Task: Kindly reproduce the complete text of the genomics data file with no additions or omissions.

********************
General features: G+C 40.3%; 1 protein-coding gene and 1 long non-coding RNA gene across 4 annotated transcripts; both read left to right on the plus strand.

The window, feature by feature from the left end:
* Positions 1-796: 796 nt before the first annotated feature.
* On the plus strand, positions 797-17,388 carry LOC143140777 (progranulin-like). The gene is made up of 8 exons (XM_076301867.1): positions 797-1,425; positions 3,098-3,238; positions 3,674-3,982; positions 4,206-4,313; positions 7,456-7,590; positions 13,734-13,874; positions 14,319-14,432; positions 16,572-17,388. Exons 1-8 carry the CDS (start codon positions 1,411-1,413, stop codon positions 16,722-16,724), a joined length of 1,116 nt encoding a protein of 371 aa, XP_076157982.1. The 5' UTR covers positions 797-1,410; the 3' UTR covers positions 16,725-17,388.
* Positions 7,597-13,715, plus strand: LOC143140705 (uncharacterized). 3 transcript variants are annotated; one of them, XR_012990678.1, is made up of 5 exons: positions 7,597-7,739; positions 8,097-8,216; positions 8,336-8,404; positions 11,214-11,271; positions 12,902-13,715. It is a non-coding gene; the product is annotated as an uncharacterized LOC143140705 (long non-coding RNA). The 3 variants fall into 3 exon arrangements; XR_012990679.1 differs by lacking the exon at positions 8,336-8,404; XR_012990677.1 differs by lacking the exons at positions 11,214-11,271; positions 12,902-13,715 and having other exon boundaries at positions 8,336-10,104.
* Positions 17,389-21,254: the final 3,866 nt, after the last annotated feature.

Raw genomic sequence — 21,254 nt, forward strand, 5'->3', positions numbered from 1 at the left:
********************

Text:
General features: G+C 40.3%; 1 protein-coding gene and 1 long non-coding RNA gene across 4 annotated transcripts; both read left to right on the plus strand.

The window, feature by feature from the left end:
* Positions 1-796: 796 nt before the first annotated feature.
* On the plus strand, positions 797-17,388 carry LOC143140777 (progranulin-like). The gene is made up of 8 exons (XM_076301867.1): positions 797-1,425; positions 3,098-3,238; positions 3,674-3,982; positions 4,206-4,313; positions 7,456-7,590; positions 13,734-13,874; positions 14,319-14,432; positions 16,572-17,388. Exons 1-8 carry the CDS (start codon positions 1,411-1,413, stop codon positions 16,722-16,724), a joined length of 1,116 nt encoding a protein of 371 aa, XP_076157982.1. The 5' UTR covers positions 797-1,410; the 3' UTR covers positions 16,725-17,388.
* Positions 7,597-13,715, plus strand: LOC143140705 (uncharacterized). 3 transcript variants are annotated; one of them, XR_012990678.1, is made up of 5 exons: positions 7,597-7,739; positions 8,097-8,216; positions 8,336-8,404; positions 11,214-11,271; positions 12,902-13,715. It is a non-coding gene; the product is annotated as an uncharacterized LOC143140705 (long non-coding RNA). The 3 variants fall into 3 exon arrangements; XR_012990679.1 differs by lacking the exon at positions 8,336-8,404; XR_012990677.1 differs by lacking the exons at positions 11,214-11,271; positions 12,902-13,715 and having other exon boundaries at positions 8,336-10,104.
* Positions 17,389-21,254: the final 3,866 nt, after the last annotated feature.

Raw genomic sequence — 21,254 nt, forward strand, 5'->3', positions numbered from 1 at the left: